Allies of slain Putin critic Nemtsov allege cover-up after guilty verdict. By Svetlana Reiter and Andrew Osborn

A court on Thursday convicted five men of murdering Russian opposition leader Boris Nemtsov, but the late politician's allies said the investigation had been a cover-up and that the people who had ordered his killing remained at large. Nemtsov, one of President Vladimir Putin's most vocal critics, was murdered in 2015 as he walked across a bridge near the Kremlin after dining with his girlfriend. Aged 55, he had been working on a report examining Russia's role in Ukraine. His killing sent a chill through opposition circles.

After more than eight months of hearings, a jury trial convicted five ethnic Chechen men of his murder, including the man prosecutors said pulled the trigger, Zaur Dadayev, a former soldier in Chechnya. The four others had acted as his accomplices, it said, and the group had been promised a bounty of 15 million rubles ($253,889.59) for the high-profile assassination, tailing Nemtsov around Moscow before choosing their moment to strike.

Nemtsov's supporters welcomed the verdict, but said Dadayev and the others were low-level operatives. The case remained unsolved, they said, because those who had ordered, financed and organized the hit had not been caught. "It's the biggest crime of the century and yet they haven't identified the real organizers or those who ordered it," Vadim Prokhorov, a lawyer for the late politician's daughter, told reporters after the verdict.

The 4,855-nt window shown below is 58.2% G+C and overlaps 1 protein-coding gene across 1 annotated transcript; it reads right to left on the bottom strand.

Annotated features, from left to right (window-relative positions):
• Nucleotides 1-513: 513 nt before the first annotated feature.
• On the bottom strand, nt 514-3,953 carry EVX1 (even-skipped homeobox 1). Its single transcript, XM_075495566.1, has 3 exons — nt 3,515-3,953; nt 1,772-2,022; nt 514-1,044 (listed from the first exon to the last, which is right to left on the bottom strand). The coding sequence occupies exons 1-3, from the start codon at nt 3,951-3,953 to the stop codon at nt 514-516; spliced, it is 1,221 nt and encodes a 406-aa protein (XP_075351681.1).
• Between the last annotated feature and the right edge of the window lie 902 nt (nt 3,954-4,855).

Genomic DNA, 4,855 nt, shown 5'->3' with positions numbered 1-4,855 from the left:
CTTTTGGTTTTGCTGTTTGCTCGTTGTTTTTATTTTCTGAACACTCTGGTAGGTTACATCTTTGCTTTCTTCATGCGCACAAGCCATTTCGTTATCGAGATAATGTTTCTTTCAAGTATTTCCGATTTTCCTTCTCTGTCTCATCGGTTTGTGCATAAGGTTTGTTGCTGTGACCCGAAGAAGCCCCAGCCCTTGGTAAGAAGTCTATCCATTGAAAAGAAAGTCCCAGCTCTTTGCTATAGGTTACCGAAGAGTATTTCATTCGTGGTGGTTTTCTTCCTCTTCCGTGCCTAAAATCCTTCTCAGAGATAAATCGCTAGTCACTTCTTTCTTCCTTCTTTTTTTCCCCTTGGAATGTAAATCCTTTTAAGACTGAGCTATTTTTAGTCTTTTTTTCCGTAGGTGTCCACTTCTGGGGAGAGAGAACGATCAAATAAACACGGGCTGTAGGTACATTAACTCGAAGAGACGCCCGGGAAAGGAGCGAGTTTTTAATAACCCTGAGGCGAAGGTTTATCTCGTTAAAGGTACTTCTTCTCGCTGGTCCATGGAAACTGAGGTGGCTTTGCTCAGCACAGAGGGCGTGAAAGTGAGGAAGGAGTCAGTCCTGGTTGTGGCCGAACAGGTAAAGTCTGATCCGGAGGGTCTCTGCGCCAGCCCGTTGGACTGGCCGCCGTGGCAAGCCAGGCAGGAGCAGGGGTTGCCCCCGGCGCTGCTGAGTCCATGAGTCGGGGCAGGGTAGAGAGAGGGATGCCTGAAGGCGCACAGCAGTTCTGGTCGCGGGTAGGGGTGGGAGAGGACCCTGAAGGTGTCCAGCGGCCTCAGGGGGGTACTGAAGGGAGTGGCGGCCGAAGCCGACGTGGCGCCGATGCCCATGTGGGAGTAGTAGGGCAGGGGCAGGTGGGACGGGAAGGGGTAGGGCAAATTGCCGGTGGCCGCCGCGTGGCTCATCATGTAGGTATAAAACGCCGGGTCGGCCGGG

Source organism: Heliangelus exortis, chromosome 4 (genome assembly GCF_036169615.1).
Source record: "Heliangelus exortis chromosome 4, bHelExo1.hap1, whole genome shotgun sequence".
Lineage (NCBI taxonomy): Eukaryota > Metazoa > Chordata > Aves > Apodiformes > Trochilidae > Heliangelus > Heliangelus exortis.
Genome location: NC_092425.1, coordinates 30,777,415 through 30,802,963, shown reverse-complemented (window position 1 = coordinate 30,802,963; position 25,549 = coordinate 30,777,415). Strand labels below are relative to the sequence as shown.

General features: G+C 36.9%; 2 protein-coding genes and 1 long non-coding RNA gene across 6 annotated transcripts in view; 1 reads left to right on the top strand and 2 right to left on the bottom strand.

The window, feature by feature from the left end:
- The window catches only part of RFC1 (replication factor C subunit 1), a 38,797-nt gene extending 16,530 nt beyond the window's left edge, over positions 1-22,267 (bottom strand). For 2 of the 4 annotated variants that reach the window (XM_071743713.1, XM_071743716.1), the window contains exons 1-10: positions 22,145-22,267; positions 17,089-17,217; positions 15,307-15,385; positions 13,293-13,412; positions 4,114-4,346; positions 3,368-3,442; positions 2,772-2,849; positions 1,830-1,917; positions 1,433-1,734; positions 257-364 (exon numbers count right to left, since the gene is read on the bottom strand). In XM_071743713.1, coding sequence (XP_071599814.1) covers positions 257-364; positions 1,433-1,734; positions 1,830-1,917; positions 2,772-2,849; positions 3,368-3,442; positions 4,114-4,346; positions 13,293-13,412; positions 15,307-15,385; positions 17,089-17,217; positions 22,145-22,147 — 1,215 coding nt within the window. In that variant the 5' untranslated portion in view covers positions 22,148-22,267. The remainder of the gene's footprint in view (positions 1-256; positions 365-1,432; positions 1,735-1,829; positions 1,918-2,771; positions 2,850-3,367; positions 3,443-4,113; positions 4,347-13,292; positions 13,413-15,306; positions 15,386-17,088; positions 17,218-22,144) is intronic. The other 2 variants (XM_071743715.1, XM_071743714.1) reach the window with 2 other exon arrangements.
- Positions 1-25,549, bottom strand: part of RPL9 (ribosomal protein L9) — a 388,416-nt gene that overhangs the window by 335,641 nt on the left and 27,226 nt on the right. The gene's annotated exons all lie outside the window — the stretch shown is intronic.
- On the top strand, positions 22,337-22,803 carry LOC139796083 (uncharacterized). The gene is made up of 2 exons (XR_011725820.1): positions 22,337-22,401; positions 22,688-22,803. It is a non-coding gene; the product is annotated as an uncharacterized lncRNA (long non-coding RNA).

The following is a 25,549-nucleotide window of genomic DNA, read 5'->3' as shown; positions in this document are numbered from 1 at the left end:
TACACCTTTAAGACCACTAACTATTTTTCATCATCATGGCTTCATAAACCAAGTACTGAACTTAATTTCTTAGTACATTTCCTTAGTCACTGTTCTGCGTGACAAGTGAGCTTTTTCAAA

"The Russian government was not prepared to look into the entourage of (Chechen leader Ramzan) Kadyrov," he said, despite his view that one of the masterminds was a close associate of the Chechen strongman. Zhanna Nemtsova, the slain politician's daughter, has repeatedly said she wanted Kadyrov, the Kremlin-backed head of Chechnya who calls himself "Putin's foot soldier", to be questioned about what he knew about the case. Kadyrov has praised the trigger man Dadayev as a "true patriot of Russia." But Kadyrov, who has denied allegations he was personally involved, never appeared before the court.


The Kremlin, just like it did when journalist Anna Politkovskaya was murdered in 2006, has downplayed Nemtsov's significance, calling his killing a "provocation" designed to cause problems for the Russian authorities… read more:

see also

EVGENIA LEZINA - The revival of ideology in Russia

Popular posts from this blog

Haruki Murakami: On seeing the 100% perfect girl one beautiful April morning

The Almond Trees by Albert Camus (1940)

Satyagraha - An answer to modern nihilism

Rudyard Kipling: critical essay by George Orwell (1942)

Three Versions of Judas: Jorge Luis Borges

Goodbye Sadiq al-Azm, lone Syrian Marxist against the Assad regime

A Message to the 21st Century by Isaiah Berlin (1909-1997)